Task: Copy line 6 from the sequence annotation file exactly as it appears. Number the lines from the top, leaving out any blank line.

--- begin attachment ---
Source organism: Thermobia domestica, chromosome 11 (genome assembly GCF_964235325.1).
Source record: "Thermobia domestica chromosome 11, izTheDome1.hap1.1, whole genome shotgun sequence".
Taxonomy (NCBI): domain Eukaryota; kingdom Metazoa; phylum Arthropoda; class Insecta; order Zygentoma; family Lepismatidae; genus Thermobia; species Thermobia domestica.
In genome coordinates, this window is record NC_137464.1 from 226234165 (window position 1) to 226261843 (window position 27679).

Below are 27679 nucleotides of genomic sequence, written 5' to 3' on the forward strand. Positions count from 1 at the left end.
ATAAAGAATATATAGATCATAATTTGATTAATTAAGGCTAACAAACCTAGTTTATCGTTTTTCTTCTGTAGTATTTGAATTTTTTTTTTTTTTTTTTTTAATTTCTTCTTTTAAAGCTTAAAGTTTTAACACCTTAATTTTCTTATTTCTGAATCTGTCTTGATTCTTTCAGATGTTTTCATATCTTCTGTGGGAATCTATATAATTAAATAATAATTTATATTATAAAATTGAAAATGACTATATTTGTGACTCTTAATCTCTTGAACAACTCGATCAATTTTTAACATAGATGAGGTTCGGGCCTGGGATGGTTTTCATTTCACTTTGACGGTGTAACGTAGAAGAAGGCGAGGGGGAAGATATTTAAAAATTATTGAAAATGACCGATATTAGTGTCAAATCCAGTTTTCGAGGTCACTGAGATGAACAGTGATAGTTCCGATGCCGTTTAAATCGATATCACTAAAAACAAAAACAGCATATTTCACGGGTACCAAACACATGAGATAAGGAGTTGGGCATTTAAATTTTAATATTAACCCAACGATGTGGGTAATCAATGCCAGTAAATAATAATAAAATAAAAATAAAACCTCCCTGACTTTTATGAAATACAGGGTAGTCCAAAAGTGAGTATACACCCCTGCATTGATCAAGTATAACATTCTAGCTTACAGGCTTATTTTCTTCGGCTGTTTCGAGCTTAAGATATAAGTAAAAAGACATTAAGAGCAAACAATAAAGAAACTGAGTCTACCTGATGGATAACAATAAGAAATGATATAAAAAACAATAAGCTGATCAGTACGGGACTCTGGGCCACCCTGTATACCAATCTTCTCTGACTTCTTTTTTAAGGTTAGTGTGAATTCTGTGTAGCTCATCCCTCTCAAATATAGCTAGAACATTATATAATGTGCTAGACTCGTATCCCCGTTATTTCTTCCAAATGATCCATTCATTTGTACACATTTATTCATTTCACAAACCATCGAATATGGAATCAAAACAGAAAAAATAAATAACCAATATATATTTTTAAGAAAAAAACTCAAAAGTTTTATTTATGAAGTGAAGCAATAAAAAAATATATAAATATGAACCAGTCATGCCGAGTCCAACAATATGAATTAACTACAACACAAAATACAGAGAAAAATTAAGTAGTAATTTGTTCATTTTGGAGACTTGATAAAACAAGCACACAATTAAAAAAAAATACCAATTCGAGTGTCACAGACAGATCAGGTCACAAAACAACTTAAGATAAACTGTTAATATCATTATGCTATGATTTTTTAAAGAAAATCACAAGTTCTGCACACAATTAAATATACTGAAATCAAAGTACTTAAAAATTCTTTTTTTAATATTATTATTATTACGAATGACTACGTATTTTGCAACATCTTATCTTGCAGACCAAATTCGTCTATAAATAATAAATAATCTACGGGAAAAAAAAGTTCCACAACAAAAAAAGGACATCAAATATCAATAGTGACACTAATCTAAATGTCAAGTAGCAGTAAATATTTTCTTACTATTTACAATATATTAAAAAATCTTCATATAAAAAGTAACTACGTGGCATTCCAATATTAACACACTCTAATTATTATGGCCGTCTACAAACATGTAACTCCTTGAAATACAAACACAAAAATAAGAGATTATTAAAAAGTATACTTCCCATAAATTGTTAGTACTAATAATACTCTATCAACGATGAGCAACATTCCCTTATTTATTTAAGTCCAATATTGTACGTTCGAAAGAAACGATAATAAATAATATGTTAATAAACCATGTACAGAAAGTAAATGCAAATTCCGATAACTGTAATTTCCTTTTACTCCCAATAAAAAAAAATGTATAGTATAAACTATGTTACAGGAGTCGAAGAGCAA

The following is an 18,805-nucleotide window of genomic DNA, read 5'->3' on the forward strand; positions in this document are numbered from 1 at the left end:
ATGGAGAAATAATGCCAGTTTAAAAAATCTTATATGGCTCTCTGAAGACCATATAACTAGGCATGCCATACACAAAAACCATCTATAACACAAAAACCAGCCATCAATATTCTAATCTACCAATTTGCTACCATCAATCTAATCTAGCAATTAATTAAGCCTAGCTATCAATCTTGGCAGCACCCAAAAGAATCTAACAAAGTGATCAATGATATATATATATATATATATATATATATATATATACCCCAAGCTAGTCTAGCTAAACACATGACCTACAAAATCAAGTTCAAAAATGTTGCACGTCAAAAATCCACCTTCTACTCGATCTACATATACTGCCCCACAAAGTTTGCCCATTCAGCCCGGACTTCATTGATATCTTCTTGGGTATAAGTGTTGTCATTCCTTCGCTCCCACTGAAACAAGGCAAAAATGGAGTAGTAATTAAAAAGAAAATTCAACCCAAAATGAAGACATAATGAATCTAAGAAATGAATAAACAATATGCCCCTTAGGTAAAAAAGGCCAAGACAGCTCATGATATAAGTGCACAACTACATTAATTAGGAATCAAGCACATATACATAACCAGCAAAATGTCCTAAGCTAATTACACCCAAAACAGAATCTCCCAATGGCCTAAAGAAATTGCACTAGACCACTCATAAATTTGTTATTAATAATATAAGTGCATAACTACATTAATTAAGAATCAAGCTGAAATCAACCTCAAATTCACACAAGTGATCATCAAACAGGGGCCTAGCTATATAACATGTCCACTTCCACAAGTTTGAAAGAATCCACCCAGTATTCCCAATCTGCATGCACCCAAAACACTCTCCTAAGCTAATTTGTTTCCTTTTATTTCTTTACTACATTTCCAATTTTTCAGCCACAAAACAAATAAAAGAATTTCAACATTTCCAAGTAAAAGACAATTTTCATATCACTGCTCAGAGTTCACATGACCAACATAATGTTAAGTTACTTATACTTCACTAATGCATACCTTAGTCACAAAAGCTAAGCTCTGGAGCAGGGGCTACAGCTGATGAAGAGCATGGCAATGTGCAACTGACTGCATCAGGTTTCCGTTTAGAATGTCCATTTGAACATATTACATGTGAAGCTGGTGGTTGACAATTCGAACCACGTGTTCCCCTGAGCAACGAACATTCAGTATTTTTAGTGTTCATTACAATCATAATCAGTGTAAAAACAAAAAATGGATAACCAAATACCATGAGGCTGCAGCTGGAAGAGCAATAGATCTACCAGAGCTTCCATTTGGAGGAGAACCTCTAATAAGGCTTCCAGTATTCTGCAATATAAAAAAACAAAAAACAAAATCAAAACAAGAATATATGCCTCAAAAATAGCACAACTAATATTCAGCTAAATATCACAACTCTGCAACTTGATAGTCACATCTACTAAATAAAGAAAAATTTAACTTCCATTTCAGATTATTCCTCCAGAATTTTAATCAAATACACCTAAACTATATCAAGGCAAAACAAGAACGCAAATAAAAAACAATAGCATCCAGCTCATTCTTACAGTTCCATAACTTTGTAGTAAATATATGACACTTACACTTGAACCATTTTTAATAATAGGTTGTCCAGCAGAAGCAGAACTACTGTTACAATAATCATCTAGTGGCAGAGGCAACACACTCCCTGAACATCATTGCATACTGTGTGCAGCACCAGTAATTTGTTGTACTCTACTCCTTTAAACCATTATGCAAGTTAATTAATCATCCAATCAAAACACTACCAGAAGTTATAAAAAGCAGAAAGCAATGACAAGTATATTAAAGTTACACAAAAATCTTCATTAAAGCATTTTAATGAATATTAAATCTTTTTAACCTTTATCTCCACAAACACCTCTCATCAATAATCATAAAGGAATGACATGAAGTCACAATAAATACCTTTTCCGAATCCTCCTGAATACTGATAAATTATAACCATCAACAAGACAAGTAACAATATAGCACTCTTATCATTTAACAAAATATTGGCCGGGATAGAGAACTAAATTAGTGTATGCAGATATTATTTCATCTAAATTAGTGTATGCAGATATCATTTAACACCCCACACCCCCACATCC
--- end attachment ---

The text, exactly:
ATAAAGAATATATAGATCATAATTTGATTAATTAAGGCTAACAAACCTAGTTTATCGTTTTTCTTCTGTAGTATTTGAATTTTTTTTTTTTTTTTTTTTAATTTCTTCTTTTAAAGCTTAAAGTTTTAACACCTTAATTTTCTTATTTCTGAATCTGTCTTGATTCTTTCAGATGTTTTCATATCTTCTGTGGGAATCTATATAATTAAATAATAATTTATATTATAAAATTGAAAATGACTATATTTGTGACTCTTAATCTCTTGAACAACTCGATCAATTTTTAACATAGATGAGGTTCGGGCCTGGGATGGTTTTCATTTCACTTTGACGGTGTAACGTAGAAGAAGGCGAGGGGGAAGATATTTAAAAATTATTGAAAATGACCGATATTAGTGTCAAATCCAGTTTTCGAGGTCACTGAGATGAACAGTGATAGTTCCGATGCCGTTTAAATCGATATCACTAAAAACAAAAACAGCATATTTCACGGGTACCAAACACATGAGATAAGGAGTTGGGCATTTAAATTTTAATATTAACCCAACGATGTGGGTAATCAATGCCAGTAAATAATAATAAAATAAAAATAAAACCTCCCTGACTTTTATGAAATACAGGGTAGTCCAAAAGTGAGTATACACCCCTGCATTGATCAAGTATAACATTCTAGCTTACAGGCTTATTTTCTTCGGCTGTTTCGAGCTTAAGATATAAGTAAAAAGACATTAAGAGCAAACAATAAAGAAACTGAGTCTACCTGATGGATAACAATAAGAAATGATATAAAAAACAATAAGCTGATCAGTACGGGACTCTGGGCCACCCTGTATACCAATCTTCTCTGACTTCTTTTTTAAGGTTAGTGTGAATTCTGTGTAGCTCATCCCTCTCAAATATAGCTAGAACATTATATAATGTGCTAGACTCGTATCCCCGTTATTTCTTCCAAATGATCCATTCATTTGTACACATTTATTCATTTCACAAACCATCGAATATGGAATCAAAACAGAAAAAATAAATAACCAATATATATTTTTAAGAAAAAAACTCAAAAGTTTTATTTATGAAGTGAAGCAATAAAAAAATATATAAATATGAACCAGTCATGCCGAGTCCAACAATATGAATTAACTACAACACAAAATACAGAGAAAAATTAAGTAGTAATTTGTTCATTTTGGAGACTTGATAAAACAAGCACACAATTAAAAAAAAATACCAATTCGAGTGTCACAGACAGATCAGGTCACAAAACAACTTAAGATAAACTGTTAATATCATTATGCTATGATTTTTTAAAGAAAATCACAAGTTCTGCACACAATTAAATATACTGAAATCAAAGTACTTAAAAATTCTTTTTTTAATATTATTATTATTACGAATGACTACGTATTTTGCAACATCTTATCTTGCAGACCAAATTCGTCTATAAATAATAAATAATCTACGGGAAAAAAAAGTTCCACAACAAAAAAAGGACATCAAATATCAATAGTGACACTAATCTAAATGTCAAGTAGCAGTAAATATTTTCTTACTATTTACAATATATTAAAAAATCTTCATATAAAAAGTAACTACGTGGCATTCCAATATTAACACACTCTAATTATTATGGCCGTCTACAAACATGTAACTCCTTGAAATACAAACACAAAAATAAGAGATTATTAAAAAGTATACTTCCCATAAATTGTTAGTACTAATAATACTCTATCAACGATGAGCAACATTCCCTTATTTATTTAAGTCCAATATTGTACGTTCGAAAGAAACGATAATAAATAATATGTTAATAAACCATGTACAGAAAGTAAATGCAAATTCCGATAACTGTAATTTCCTTTTACTCCCAATAAAAAAAAATGTATAGTATAAACTATGTTACAGGAGTCGAAGAGCAA